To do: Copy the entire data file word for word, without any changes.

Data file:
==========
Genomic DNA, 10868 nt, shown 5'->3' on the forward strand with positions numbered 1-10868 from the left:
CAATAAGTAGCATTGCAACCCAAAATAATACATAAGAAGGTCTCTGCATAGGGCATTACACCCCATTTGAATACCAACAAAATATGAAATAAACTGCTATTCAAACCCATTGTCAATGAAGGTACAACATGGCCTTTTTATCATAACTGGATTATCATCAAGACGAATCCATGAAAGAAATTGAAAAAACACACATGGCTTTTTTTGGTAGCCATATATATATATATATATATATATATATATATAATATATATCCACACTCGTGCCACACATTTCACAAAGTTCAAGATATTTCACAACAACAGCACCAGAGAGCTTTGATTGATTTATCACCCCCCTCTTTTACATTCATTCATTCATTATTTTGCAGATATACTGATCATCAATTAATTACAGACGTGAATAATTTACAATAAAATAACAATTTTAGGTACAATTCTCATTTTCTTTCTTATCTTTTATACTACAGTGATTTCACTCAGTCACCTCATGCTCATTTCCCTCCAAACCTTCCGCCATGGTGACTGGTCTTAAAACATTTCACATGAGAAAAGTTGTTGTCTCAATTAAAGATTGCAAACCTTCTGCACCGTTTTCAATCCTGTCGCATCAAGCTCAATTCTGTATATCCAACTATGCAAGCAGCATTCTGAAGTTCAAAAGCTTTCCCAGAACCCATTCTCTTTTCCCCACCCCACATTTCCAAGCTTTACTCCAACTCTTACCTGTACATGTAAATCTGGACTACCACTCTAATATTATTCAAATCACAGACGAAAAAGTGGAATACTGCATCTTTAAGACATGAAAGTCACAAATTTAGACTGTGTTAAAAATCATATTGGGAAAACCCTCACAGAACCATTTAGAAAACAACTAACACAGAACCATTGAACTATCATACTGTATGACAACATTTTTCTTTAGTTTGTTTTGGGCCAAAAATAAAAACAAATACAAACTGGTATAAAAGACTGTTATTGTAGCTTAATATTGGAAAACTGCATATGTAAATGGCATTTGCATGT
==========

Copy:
Genomic DNA, 10868 nt, shown 5'->3' on the forward strand with positions numbered 1-10868 from the left:
CAATAAGTAGCATTGCAACCCAAAATAATACATAAGAAGGTCTCTGCATAGGGCATTACACCCCATTTGAATACCAACAAAATATGAAATAAACTGCTATTCAAACCCATTGTCAATGAAGGTACAACATGGCCTTTTTATCATAACTGGATTATCATCAAGACGAATCCATGAAAGAAATTGAAAAAACACACATGGCTTTTTTTGGTAGCCATATATATATATATATATATATATATATATATAATATATATCCACACTCGTGCCACACATTTCACAAAGTTCAAGATATTTCACAACAACAGCACCAGAGAGCTTTGATTGATTTATCACCCCCCTCTTTTACATTCATTCATTCATTATTTTGCAGATATACTGATCATCAATTAATTACAGACGTGAATAATTTACAATAAAATAACAATTTTAGGTACAATTCTCATTTTCTTTCTTATCTTTTATACTACAGTGATTTCACTCAGTCACCTCATGCTCATTTCCCTCCAAACCTTCCGCCATGGTGACTGGTCTTAAAACATTTCACATGAGAAAAGTTGTTGTCTCAATTAAAGATTGCAAACCTTCTGCACCGTTTTCAATCCTGTCGCATCAAGCTCAATTCTGTATATCCAACTATGCAAGCAGCATTCTGAAGTTCAAAAGCTTTCCCAGAACCCATTCTCTTTTCCCCACCCCACATTTCCAAGCTTTACTCCAACTCTTACCTGTACATGTAAATCTGGACTACCACTCTAATATTATTCAAATCACAGACGAAAAAGTGGAATACTGCATCTTTAAGACATGAAAGTCACAAATTTAGACTGTGTTAAAAATCATATTGGGAAAACCCTCACAGAACCATTTAGAAAACAACTAACACAGAACCATTGAACTATCATACTGTATGACAACATTTTTCTTTAGTTTGTTTTGGGCCAAAAATAAAAACAAATACAAACTGGTATAAAAGACTGTTATTGTAGCTTAATATTGGAAAACTGCATATGTAAATGGCATTTGCATGT